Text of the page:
Paribesh PRADHAN (Nepal)

Paribesh is interested in the impact of climate change in runoff and river flows, its associated risks and vulnerabilities, and how they subsequently affect water security. He further focuses on high mountain hydrology and climate along with their impact on communities and environmental ecosystems.

MSc in Physical Geography and Master of Advanced Studies in Sustainable Water Resources

University of Zurich and Swiss Federal Institute of Technology (ETH) in Zurich, Switzerland

Research focus: applied glacial hydrology and water resource management in alpine regions

Paribesh has more than seven years of professional experience in international cooperation and development which spans working at the International Center for Integrated Mountain Development (ICIMOD) and the Mountain Forum Secretariat in Nepal, United Nations Environment Program (UNEP) in Thailand, and the Swiss Agency for Development and Cooperation (SDC) in Switzerland.

In previous research, Paribesh has been working on glaciers, gaining field based experience and knowledge in collecting in-situ data in remote areas of Swedish Lapland and Kyrgyzstan in Central Asia.

CV as submitted for the Green Talents award (2014):

University of Zurich, Switzerland

Research focus: response of snow and glacier melt to climate change, its effect on runoff and water availability scenarios in the Himalayas as well as natural hazard and risk assessment

Paribesh Pradhan is using his professional background in mountain development practice to enhance his scientific research into the hydrology of the Himalayas.

After completing his first degree in Engineering in his home country of Nepal, Paribesh spent almost ten years working for regional and international organisations. Working for organisations such as the International Centre for Integrated Mountain Development in Nepal and United Nations Environment Programme (UNEP) Regional Resource Centre for Asia and the Pacific, have left him with in-depth practical knowledge of environment and development practices of the region.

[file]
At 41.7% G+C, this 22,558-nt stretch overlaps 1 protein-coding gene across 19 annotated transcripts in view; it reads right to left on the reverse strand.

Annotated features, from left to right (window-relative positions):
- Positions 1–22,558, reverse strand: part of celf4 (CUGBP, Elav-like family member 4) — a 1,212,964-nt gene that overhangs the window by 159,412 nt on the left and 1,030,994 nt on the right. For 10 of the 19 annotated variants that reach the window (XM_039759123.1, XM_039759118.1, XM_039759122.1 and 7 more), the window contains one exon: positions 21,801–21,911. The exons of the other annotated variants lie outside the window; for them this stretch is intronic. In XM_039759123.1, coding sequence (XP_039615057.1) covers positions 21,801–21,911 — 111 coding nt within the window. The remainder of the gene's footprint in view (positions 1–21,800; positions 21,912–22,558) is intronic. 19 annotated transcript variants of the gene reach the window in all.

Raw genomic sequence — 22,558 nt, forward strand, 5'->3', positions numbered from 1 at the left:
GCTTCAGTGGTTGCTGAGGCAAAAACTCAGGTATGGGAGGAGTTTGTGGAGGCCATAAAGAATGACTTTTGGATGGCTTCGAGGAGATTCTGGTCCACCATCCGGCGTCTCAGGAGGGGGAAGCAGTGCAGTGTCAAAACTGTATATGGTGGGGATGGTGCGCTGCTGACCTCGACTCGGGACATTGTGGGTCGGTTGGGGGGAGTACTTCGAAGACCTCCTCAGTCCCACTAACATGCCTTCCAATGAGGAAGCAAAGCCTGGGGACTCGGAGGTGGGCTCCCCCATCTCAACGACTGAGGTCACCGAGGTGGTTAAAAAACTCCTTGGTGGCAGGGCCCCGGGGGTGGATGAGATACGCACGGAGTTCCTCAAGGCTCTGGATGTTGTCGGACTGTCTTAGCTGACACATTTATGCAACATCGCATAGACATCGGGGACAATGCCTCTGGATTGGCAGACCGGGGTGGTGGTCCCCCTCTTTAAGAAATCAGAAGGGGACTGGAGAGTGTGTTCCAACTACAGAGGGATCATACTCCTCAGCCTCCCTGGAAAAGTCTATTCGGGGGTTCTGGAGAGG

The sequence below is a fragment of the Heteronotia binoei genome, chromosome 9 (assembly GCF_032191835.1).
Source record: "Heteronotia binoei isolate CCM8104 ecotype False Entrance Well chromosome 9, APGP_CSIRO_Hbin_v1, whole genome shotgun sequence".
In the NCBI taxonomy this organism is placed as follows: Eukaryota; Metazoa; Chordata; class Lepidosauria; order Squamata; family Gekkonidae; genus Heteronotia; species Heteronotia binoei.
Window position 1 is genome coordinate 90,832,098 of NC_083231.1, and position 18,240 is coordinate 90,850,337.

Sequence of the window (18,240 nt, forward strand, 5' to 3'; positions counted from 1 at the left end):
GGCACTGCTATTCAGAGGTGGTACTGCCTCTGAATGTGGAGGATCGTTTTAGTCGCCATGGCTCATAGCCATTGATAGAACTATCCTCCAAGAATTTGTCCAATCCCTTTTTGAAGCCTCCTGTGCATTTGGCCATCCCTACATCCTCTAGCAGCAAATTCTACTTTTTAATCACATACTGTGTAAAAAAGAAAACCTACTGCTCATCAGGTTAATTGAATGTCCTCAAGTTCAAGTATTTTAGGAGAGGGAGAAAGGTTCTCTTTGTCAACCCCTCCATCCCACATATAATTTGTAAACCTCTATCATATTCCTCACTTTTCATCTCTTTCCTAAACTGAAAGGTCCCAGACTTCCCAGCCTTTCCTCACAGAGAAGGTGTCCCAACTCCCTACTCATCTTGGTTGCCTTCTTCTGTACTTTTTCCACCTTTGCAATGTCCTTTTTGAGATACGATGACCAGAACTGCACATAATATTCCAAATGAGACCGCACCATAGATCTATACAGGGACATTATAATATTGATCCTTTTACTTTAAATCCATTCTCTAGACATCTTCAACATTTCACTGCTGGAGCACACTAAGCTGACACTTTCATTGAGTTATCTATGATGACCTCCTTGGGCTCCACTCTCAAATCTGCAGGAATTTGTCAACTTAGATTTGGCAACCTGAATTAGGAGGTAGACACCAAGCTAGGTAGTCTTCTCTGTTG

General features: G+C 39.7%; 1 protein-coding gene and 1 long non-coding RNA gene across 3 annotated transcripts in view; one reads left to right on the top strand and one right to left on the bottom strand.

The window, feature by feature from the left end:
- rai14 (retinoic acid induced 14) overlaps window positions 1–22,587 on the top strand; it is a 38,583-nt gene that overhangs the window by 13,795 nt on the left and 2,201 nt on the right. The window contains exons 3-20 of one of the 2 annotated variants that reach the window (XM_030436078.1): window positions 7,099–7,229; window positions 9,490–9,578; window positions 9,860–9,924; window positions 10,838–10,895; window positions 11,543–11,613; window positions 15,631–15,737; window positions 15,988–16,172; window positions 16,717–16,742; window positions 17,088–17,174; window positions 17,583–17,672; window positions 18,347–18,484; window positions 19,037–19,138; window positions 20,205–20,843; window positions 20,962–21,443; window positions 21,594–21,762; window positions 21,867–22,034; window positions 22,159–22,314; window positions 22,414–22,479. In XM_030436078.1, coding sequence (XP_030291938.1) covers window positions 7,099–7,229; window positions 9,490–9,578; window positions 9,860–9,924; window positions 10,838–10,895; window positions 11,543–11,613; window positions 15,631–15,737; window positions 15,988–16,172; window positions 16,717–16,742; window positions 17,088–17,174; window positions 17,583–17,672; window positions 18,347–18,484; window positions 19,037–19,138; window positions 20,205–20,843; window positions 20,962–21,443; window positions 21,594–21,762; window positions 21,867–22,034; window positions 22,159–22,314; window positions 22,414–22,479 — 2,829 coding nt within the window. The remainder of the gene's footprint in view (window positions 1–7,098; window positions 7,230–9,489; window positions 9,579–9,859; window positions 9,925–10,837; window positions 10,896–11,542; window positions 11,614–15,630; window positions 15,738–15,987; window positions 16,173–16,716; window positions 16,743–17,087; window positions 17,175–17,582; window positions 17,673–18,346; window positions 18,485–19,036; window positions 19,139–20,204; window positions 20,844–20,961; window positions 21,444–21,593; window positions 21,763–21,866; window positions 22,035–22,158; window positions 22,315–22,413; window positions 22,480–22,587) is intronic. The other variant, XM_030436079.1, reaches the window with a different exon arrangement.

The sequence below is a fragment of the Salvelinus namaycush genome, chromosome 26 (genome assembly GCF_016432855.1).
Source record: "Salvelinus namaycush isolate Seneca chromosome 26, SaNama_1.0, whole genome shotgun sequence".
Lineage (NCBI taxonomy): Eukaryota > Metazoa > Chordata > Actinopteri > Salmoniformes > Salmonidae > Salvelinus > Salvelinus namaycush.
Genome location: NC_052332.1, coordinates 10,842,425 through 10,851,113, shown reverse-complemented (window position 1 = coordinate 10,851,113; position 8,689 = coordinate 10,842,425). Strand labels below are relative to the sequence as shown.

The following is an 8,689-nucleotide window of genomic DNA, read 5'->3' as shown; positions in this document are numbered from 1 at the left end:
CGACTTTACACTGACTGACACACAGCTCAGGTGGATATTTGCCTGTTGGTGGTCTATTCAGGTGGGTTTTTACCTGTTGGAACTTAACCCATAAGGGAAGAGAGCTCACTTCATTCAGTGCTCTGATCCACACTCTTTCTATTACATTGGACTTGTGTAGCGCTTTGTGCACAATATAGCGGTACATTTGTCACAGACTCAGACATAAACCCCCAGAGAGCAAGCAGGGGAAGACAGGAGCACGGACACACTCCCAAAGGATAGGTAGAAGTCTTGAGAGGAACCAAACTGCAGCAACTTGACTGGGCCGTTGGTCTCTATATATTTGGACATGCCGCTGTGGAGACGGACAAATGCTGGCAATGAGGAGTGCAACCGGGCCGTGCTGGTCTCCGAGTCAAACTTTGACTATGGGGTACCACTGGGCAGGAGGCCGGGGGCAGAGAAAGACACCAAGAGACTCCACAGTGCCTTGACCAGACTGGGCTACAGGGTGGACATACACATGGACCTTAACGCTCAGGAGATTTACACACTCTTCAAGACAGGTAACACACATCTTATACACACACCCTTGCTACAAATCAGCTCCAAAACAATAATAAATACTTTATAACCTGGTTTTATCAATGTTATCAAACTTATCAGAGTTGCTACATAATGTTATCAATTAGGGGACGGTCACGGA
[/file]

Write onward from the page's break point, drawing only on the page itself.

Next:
Last year, Paribesh decided to return to academia and pursue his special interest in hydrology with a postgraduate degree in Physical Geography at the University of Zurich. The supply of freshwater to vast numbers of people is dependent on the steady flow of melted glacier water throughout the year and thus directly linked to the “melt rate” largely determined by Earth’s temperature. “The Himalayas regulate the flow of 10 major river systems in the region and provide freshwater and irrigation for as many as 1.3 billion people in Asia”, explains Paribesh. “The question of how climate change will impact changes in runoff and river flows, subsequently affecting water security - including irrigated agriculture, human water consumption and hydroelectricity generation - is thus inherently related to sustainable development in the region.” Until now, research on how climate change affects runoff water flows has been primarily concerned with clean-ice glaciers. Using runoff modelling, Paribesh is undertaking research into the debris-covered glaciers, since “better estimates of snow and glacier melt from these glaciers can help predict future water availability and sustainable use of water resources”.

The jury was impressed by the complementary way Paribesh is applying his specialist practical knowledge of the region to his scientific research. They believe the Green Talents Forum will give him the opportunity for an exchange of ideas and access to new perspectives before he launches the next phase of his academic career.